Understanding Surveillance

The polio surveillance cycle begins with a child whose life has been devastated by paralysis, but will end with generations of children free from the threat of polio.

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Dr Mahbuba Jamil works in the National Polio and Measles Laboratory of Bangladesh to check whether cases of acute flaccid paralysis are caused by polioviruses. Gavi

Being sure that the poliovirus is gone for good is as important as knowing when it is there. In cities and villages all over Bangladesh, networks of teachers, religious and local leaders, students, doctors, laboratory technicians and data analysts are alert for children with acute flaccid paralysis (AFP), the symptoms that give a warning that polio might be circulating in the area.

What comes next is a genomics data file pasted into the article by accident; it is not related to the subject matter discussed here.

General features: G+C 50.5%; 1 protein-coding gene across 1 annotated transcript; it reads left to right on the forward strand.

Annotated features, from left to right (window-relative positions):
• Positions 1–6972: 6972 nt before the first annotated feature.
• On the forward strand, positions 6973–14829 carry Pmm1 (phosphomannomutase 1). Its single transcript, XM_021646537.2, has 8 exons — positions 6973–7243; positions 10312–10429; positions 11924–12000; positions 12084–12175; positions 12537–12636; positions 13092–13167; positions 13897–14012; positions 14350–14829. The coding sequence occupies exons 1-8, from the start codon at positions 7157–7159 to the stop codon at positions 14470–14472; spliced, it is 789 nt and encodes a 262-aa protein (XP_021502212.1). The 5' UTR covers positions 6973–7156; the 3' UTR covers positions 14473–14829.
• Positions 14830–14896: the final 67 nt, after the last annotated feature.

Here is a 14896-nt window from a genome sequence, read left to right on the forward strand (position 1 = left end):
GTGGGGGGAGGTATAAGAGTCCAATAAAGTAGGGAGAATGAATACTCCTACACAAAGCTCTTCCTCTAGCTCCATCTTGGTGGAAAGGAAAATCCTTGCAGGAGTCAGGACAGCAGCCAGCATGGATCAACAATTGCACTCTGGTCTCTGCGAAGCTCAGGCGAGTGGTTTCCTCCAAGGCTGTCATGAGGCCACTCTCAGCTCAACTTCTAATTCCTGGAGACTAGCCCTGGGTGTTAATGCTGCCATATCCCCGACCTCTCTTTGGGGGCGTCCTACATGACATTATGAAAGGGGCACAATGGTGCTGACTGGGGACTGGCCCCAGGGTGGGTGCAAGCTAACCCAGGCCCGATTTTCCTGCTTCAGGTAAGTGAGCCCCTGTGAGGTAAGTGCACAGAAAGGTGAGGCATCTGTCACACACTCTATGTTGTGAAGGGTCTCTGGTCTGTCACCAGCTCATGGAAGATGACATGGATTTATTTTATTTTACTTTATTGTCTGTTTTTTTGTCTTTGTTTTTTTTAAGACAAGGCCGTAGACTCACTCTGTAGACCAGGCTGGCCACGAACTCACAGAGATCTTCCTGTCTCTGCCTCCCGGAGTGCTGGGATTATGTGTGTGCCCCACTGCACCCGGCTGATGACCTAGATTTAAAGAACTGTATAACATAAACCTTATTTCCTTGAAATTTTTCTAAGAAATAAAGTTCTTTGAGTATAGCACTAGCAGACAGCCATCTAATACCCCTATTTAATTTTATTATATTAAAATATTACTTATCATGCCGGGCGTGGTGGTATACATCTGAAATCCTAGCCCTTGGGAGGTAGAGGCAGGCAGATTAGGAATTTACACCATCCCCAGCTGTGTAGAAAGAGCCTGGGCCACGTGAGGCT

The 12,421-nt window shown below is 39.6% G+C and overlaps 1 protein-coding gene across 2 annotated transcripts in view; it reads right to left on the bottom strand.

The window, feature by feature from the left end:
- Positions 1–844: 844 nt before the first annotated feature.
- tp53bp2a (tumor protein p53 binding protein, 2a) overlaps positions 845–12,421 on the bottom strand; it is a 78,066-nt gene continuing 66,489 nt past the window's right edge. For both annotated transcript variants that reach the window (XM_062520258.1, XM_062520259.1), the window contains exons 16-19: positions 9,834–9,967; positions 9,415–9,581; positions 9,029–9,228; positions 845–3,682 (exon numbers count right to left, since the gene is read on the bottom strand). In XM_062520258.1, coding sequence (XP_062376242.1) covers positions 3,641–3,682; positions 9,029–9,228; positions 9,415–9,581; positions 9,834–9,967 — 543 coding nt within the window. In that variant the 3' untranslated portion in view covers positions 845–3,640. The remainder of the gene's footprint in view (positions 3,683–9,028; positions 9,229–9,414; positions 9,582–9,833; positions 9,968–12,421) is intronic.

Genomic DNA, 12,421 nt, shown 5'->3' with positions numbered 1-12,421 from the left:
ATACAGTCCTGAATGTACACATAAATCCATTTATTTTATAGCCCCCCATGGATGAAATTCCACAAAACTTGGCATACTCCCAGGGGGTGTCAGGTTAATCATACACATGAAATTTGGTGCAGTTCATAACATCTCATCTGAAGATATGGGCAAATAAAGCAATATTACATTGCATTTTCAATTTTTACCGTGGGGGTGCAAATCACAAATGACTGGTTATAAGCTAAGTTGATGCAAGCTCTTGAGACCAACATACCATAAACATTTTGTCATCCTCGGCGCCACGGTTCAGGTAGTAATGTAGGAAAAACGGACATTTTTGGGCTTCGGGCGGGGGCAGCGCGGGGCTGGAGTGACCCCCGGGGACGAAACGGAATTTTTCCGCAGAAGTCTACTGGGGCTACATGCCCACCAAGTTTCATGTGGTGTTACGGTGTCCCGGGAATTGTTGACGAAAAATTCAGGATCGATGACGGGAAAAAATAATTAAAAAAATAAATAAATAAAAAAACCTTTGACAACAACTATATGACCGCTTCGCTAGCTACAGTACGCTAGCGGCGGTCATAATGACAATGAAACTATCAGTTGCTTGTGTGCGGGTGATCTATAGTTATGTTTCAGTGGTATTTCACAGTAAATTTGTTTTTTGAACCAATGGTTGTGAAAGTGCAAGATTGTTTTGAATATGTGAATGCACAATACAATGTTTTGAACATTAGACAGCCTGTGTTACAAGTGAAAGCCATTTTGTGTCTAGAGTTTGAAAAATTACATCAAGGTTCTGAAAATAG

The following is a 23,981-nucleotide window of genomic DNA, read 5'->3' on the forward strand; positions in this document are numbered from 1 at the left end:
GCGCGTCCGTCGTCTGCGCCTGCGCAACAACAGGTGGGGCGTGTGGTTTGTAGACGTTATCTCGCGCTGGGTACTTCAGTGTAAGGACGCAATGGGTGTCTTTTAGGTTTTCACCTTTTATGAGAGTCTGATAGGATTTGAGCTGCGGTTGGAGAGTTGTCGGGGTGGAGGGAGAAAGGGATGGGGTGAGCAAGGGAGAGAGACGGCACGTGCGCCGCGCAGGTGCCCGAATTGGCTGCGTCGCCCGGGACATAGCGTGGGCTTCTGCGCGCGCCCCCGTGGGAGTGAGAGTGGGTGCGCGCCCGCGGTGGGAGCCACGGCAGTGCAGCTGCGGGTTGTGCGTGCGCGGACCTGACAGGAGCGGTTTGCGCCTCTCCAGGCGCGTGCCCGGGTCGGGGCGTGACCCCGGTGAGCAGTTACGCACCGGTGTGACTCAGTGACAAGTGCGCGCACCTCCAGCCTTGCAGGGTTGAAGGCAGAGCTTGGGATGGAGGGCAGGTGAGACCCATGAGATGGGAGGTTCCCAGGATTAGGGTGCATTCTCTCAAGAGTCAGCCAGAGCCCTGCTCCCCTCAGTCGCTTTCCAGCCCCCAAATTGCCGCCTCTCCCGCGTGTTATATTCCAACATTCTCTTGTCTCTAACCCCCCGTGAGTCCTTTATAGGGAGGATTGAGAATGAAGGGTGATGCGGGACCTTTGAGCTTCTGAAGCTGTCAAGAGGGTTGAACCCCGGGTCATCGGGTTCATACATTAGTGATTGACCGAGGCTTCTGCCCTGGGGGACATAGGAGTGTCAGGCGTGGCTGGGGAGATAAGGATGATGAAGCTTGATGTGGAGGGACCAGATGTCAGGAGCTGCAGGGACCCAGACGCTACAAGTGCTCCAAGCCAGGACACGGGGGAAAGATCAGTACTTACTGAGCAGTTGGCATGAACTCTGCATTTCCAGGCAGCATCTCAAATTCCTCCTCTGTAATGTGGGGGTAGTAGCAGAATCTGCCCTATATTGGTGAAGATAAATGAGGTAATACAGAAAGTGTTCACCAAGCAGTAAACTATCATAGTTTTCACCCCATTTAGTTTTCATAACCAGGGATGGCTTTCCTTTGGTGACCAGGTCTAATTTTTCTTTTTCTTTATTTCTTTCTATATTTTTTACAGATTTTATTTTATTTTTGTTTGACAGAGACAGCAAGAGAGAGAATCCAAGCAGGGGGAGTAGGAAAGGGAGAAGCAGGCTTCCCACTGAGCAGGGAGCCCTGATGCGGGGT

Through a series of photos meet Dr Mahbuba Jamil, the Manager of the National Polio and Measles Laboratory in Bangladesh, and other key people in the chain as they collect, process and test samples in a complex, month-long process spanning from the child to the laboratory.

The polio surveillance cycle begins with a child whose life has been devastated by paralysis, but will end with generations of children free from the threat of polio.

Understanding Surveillance photo-story.


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